8. We are clearly of opinion that the plaintiff's representatives would be entitled to their seventh share of the amounts found by the Commissioner as recovered from the tenants in respect of the lands leased put during the nine periods of cultivation in question. As this account has not been separately made up, the matter might, have to be referred to the lower Court for the taking to such accounts if the parties here should be unable to agree to the same.
9. As regards, however, the lands which have been directly cultivated by the defandants during the period the net result of the cultivation in nearly all the periods has been shown to be considerable loss. The question arises in this connection whether the claimant for mesne profits in such cases is entitled merely to a share of the actual profits received or recovered by the person in possession, and, if not, what the true measure of mesne profits should be. The point to start from is that mesne profits are in the nature of compensation or damages. Their Lordships of the Judicial Committee have observed in the case of Grish Chunder Lahiri v. Shoshi Shikhareswar Roy 27 C.a 951 : 27 I.A. 110 : 2 Bom. L.R. 709 that mesne profits are in the nature of damages which the Court may mould according to the justipe of the case. In the case of Midnapur Zamindary Co. Ltd. v. Kumar Naresh Narayan Roy 80 Ind. Cas. 827 : 17 M.L.J. 23: 26 Bom. L.R. 651: (1924) M.W.N. 723: 51 I.A. 293 : L.R. 5 A. 137 their Lordships of the Judicial Committee refer to mesne profits as compensation to the plaintiff for the exclusive use of the land by the other party. The damages are for the wrongful withholding of possession or exclusion from possession of the party entitled thereto or found to be' so.
10. The definition of mesne profits in the C.P.C, Section 2, Clause 12, itself contains a clear indication as to what the true measure of mesne profits is. It lays down that 'mesne profits' of property means those profits which the person in wrongful possession of such property actually received or might with ordinary diligence have received there from; that is to say, if, in respect of any particular property, the Court should find that profits received or recovered by the party in possession do not amount to what with ordinary diligence he might have received from the property, then the true measure is what would have been so received with due diligence, or, in other words, what the party in possession actually receives or recovers in the proper measure except inpases where it is or can be shown that what is so received or recovered falls below what would have been so recovered or received with due diligence.
11. As it is conceivable that in respect of certain lands the party in p6ssession might have cultivated with the diligence and with regard to others without such diligence, the question can be decided only with regard to each item of property.
12. Applying these principles to the lands under the direct or khas cultivation of the defendants themselves, we find that in all the nine seasons to which the accounting relates, the defendants are said to have not only not recovered any profits but suffered considerable loss, the expenses being alleged to be far in excess of the yield. We cannot, therefore, treat this kind of dealing by the defendants with certain lands as dealing with due diligence. The very facts clearly show that these lands have not been managed by the defendants with that amount of due diligence, which is indicated in the definition of mesne profits. It is clear that if the lands had been let out they might have fetched, if not large rents as in the other cases, at least some low rent.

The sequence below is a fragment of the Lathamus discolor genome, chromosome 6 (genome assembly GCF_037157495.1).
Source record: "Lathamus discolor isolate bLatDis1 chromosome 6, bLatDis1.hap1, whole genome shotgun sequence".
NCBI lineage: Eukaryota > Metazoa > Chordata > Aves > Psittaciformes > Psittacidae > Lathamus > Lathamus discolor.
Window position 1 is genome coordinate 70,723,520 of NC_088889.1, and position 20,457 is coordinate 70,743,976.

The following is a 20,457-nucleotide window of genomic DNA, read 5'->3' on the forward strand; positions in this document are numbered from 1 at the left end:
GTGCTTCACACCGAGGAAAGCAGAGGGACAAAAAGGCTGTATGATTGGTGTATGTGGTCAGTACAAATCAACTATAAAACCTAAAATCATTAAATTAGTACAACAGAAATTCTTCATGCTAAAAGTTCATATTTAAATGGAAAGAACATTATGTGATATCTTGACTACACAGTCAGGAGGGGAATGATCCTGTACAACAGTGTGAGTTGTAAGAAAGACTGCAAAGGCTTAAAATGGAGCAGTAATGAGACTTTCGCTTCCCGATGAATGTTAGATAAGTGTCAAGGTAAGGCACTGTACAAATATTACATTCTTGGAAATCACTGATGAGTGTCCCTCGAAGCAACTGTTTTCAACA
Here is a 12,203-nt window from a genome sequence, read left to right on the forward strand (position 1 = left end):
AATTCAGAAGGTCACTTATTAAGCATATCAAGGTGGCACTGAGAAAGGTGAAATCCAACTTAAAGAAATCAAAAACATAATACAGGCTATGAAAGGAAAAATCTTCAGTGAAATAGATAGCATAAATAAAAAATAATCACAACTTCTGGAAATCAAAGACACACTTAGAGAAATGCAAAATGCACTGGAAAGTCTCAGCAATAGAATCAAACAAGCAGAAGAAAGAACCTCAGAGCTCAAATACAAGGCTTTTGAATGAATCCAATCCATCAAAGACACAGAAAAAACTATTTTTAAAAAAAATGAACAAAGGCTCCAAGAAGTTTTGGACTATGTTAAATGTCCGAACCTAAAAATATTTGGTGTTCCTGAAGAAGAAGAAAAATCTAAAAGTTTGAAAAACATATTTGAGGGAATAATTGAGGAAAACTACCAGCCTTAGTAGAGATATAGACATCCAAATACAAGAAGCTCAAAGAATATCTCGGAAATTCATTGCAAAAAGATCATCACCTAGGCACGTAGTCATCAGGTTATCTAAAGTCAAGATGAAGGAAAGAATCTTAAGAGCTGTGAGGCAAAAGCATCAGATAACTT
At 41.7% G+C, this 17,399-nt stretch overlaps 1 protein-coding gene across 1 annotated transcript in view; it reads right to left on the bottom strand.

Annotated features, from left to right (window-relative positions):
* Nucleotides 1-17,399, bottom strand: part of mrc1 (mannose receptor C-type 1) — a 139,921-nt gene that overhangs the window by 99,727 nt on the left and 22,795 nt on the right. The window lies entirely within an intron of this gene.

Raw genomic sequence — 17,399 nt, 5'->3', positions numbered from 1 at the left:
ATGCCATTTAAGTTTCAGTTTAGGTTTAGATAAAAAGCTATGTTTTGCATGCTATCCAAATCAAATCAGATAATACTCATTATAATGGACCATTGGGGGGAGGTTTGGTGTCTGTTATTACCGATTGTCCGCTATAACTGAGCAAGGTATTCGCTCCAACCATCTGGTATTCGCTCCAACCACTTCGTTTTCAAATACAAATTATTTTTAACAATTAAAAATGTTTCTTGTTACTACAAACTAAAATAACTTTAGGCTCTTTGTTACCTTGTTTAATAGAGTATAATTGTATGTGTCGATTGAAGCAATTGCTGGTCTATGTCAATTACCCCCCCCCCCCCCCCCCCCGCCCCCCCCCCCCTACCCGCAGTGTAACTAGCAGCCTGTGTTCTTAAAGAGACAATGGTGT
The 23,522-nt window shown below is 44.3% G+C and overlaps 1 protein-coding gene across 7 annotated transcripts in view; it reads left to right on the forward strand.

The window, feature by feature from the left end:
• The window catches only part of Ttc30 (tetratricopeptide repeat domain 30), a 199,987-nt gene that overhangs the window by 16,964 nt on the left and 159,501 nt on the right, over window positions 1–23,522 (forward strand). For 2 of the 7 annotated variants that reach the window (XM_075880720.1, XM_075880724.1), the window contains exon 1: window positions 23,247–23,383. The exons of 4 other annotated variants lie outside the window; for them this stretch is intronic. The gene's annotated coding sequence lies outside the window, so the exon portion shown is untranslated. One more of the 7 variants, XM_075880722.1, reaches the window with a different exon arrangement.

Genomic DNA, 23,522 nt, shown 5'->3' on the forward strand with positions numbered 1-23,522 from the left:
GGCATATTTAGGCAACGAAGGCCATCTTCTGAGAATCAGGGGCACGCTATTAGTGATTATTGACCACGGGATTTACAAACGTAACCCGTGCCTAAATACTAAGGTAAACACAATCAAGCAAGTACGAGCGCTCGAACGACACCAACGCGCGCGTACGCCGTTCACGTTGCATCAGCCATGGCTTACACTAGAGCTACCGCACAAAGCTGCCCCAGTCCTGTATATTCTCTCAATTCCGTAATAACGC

13. We are, therefore, left to find, out the mesne profits in respect of all the lands under the khas or direct cultivation of the defendants by determining what rent or income they would or could have fetched in those seasons if they had been let out by the defendants to strangers. It was incumbent on the plaintiffs to adduce some affirmative evidence with regard to the amounts for which these lands might have been reasonably let in the particular seasons or years by the defendants. See judgment in Ramakka v. Nagesana : AIR1925Mad145 in this Court not yet reported. Since reported in 92 Ind. Cas. 133.--[Ed.] No such. evidence whatever has been adduced. There is some evidence to the effect that all the lands that could be let were leased out by the defendants and that only the other lands were cultivated by them directly. There is, therefore, no material whatever from which the amount of mesne profits in respect of these lands could be ascertained. There is also no principle, or warrant for burdening the plaintiff's representatives who were admittedly out of possession with any losses alleged to have been sustained by the defendants in the course of their khas or direct cultivation of lands which must have been carried on without due diligence.
14. The best course, therefore, in these circumstances would be to strike out from the account of mesne profits all the figures relating to the khas or direct cultivation of some of the lands by the defendants themselves, and take only the lands leased out to tenants to ascertain the share to which the plaintiff's representatives would be entitled to therein. It seems to us that these figures could be easily worked out and agreed to by and between the parties themselves in this Court and in order to see whether they are in a position to do so, this case will be posted again for orders after the lapse of 10 days. If the parties, however, are unable to agree, the case will have to be sent back to the lower Court for the figures being worked out on that basis.
15. As both parties have partially succeeded and partially failed, there will be no order as to the costs of this appeal and each party will pay and bear his or their own costs in this Court.